improving performance. The opportunity for HR through its organization development
interventions is to create organizational effectiveness at the individual, department, function,
process, and organizational levels.
Many OD practitioners may argue that OD is not a measurable effort, at least
quantitatively. The challenge arises again as to what value do the change efforts really have on
the bottom-line of the organization. Should OD be excluded from quantitative measurement?
Given a downturn in the economy and the need to reduce labor cost, are OD practitioners able to
justify their worth to the organization?
In answering these questions, it is necessary to examine the outputs of OD. In many
instances, the outputs should be an improvement in performance at the individual, process, and
organizational levels. Fitz-enz (2002) suggested that OD can be measured through productivity,
quality, service, responsiveness, development, and survival. How efficiently are products and
services delivered to the customer? These factors are indeed critical in assessing the
effectiveness of OD’s efforts and therefore, should be part of the process of making changes in
organizations. Some of the key measurements can be derived from the following questions:
• What is the quality of the output and does it meet the customers’ expectations?
• Does the service offered by the organization provide a competitive advantage as
compared to its competitors?
• How effectively does the system respond to changes in the external environment?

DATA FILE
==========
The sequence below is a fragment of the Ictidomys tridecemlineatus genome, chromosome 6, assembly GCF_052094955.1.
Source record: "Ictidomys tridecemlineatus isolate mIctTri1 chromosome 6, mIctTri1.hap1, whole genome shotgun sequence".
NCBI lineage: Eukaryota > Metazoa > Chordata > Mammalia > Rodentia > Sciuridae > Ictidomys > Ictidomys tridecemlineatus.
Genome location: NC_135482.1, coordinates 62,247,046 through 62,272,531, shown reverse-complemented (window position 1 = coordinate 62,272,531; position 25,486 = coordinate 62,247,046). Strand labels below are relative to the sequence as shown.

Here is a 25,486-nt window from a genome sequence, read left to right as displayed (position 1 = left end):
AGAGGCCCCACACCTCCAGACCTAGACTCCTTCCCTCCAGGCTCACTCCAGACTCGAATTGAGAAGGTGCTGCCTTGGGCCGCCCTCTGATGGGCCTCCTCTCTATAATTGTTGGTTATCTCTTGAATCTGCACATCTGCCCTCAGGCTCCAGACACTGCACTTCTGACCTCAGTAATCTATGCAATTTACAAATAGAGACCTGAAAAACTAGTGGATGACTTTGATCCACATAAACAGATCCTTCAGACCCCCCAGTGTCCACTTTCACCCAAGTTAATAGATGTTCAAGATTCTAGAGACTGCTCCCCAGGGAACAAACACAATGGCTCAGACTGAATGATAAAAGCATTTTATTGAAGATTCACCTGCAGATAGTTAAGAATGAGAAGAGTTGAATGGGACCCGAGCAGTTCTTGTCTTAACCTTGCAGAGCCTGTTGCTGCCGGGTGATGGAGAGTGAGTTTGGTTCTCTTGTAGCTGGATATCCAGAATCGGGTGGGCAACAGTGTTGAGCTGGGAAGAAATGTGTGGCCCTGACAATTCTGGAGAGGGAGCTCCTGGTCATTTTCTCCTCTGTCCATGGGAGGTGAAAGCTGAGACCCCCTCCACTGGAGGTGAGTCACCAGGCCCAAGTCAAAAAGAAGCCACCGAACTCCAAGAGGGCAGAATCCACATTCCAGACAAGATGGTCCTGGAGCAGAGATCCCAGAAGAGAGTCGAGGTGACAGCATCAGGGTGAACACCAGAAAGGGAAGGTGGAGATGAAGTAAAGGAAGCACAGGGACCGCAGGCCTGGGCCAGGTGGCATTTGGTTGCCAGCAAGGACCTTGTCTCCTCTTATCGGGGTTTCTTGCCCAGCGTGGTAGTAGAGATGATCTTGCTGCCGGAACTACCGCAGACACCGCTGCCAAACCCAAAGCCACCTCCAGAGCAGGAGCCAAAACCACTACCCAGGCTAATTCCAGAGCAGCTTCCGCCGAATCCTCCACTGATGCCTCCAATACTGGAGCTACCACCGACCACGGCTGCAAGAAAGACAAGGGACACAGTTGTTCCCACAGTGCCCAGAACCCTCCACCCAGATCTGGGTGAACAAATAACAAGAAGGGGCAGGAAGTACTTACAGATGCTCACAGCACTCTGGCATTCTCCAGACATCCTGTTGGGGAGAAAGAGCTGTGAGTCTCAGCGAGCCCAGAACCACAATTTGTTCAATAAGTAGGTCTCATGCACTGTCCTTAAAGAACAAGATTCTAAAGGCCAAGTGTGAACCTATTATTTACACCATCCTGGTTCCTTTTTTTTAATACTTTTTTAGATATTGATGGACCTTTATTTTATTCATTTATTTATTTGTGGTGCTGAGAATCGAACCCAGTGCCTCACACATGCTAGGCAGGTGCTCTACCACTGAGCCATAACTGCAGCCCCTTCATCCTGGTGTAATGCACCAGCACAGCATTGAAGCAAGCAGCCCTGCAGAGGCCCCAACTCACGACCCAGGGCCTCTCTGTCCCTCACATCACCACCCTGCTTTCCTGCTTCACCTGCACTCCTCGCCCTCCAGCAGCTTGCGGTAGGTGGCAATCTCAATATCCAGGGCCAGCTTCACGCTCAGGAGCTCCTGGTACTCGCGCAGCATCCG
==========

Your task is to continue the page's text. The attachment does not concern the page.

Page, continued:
• Does the organization allow for maximum sharing of information, leveraging each
employee and work unit, and resolving any internal or external challenges?
• Are the values and ethics of each employee and work unit representative of the
overall culture of the organization and supportive of the business strategy?
The responses to these questions based on the respective organization provide the basic
measurements in assessing the readiness and effectiveness of the organization to function
effectively in its current and anticipated internal and external environments. Should the
responses indicate less than optimal performance at the individual, process, and organization
levels, the opportunity exists for HR to conduct an analysis and develop, and implement planned
changes to improve performance at all levels. As pointed out by (Becker et al., 2001), HR
professionals too often want to measure their success by their activity rather than the actual
business results. By having concrete answers to these questions, there will be appropriate
responses in answering the role of OD in achieving the business strategy of the organization.
“Performance management systems make clear to employees what is expected of them and
assure line managers and strategic planners that employee behaviors will be in line with the
company’s goals” (Noe, Hollenbeck, Gerhart, & Wright, 2003). Many organizations still rely on
the performance appraisal viewed as an annual ritual and primarily the responsibility of the HR
function. In today’s economy and the utmost of managing performance to create a competitive